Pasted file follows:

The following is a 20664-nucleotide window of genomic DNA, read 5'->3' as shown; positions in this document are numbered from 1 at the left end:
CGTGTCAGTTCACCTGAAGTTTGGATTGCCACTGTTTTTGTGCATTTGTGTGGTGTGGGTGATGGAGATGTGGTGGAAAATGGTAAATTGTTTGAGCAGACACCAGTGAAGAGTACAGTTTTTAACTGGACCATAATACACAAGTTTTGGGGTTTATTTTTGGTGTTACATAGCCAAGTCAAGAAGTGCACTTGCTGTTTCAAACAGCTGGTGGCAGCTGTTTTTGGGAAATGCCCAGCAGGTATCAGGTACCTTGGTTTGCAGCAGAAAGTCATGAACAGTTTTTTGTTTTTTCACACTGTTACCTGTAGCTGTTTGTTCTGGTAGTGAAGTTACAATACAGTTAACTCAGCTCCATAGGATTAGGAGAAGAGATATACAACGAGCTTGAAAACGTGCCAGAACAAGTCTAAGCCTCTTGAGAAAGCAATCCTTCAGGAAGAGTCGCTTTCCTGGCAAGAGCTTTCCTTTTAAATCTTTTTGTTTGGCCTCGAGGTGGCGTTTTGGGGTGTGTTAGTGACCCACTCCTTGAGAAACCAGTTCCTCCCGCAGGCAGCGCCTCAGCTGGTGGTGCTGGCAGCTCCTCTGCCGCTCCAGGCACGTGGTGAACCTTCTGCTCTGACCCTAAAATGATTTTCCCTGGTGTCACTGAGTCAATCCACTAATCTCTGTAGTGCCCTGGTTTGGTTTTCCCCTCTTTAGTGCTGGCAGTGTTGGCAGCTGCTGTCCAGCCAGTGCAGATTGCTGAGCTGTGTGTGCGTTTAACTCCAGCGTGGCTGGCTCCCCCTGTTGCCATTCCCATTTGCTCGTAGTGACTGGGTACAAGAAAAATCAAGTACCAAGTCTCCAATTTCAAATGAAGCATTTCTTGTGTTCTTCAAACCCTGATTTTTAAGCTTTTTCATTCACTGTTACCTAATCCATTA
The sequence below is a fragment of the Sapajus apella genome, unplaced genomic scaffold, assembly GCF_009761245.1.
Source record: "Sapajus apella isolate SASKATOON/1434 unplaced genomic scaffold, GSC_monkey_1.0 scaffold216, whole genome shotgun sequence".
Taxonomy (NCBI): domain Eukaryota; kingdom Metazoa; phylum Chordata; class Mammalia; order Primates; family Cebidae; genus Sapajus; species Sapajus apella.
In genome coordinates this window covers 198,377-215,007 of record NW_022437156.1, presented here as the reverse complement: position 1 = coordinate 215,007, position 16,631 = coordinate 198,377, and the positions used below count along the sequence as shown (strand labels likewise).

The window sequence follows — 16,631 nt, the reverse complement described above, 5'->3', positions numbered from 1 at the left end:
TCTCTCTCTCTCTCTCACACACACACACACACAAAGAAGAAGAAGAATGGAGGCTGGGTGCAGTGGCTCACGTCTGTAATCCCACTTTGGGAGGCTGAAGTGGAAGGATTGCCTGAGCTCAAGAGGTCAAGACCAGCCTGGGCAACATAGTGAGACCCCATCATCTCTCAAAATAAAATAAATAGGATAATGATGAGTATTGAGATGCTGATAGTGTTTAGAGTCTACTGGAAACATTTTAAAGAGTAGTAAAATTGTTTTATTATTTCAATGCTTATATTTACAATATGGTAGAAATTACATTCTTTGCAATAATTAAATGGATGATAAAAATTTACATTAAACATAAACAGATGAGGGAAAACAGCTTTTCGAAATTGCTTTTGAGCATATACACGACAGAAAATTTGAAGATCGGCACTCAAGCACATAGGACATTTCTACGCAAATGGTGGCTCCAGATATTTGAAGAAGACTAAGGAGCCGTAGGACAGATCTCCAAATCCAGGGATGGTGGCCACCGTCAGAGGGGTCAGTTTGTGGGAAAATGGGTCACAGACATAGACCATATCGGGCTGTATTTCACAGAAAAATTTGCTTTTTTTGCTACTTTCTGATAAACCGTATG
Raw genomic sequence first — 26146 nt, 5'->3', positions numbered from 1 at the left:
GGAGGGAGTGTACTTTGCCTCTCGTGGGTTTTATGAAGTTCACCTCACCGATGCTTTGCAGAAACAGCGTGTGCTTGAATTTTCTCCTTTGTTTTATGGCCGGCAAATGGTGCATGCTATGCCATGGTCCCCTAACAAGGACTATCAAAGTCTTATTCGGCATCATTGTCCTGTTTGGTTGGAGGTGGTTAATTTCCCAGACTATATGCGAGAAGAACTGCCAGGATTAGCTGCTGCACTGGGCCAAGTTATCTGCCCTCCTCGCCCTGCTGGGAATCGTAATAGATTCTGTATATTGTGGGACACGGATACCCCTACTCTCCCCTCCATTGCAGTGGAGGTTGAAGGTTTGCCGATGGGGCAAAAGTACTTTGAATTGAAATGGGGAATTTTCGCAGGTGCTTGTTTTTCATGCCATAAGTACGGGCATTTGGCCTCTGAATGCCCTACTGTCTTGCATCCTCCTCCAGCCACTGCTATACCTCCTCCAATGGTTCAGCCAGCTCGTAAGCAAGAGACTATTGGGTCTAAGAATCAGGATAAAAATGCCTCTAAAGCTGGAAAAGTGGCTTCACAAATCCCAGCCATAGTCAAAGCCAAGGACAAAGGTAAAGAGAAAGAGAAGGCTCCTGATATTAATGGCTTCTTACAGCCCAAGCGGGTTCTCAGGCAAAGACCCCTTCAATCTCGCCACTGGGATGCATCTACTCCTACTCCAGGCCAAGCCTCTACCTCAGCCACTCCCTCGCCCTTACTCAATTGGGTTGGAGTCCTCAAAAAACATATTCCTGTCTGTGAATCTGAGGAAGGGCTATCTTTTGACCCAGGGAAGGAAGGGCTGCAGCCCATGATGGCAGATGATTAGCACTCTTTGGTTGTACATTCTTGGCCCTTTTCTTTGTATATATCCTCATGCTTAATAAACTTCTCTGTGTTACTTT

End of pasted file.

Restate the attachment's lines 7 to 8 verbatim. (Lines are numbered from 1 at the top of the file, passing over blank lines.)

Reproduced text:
The window sequence follows — 16,631 nt, the reverse complement described above, 5'->3', positions numbered from 1 at the left end:
TCTCTCTCTCTCTCTCACACACACACACACACAAAGAAGAAGAAGAATGGAGGCTGGGTGCAGTGGCTCACGTCTGTAATCCCACTTTGGGAGGCTGAAGTGGAAGGATTGCCTGAGCTCAAGAGGTCAAGACCAGCCTGGGCAACATAGTGAGACCCCATCATCTCTCAAAATAAAATAAATAGGATAATGATGAGTATTGAGATGCTGATAGTGTTTAGAGTCTACTGGAAACATTTTAAAGAGTAGTAAAATTGTTTTATTATTTCAATGCTTATATTTACAATATGGTAGAAATTACATTCTTTGCAATAATTAAATGGATGATAAAAATTTACATTAAACATAAACAGATGAGGGAAAACAGCTTTTCGAAATTGCTTTTGAGCATATACACGACAGAAAATTTGAAGATCGGCACTCAAGCACATAGGACATTTCTACGCAAATGGTGGCTCCAGATATTTGAAGAAGACTAAGGAGCCGTAGGACAGATCTCCAAATCCAGGGATGGTGGCCACCGTCAGAGGGGTCAGTTTGTGGGAAAATGGGTCACAGACATAGACCATATCGGGCTGTATTTCACAGAAAAATTTGCTTTTTTTGCTACTTTCTGATAAACCGTATG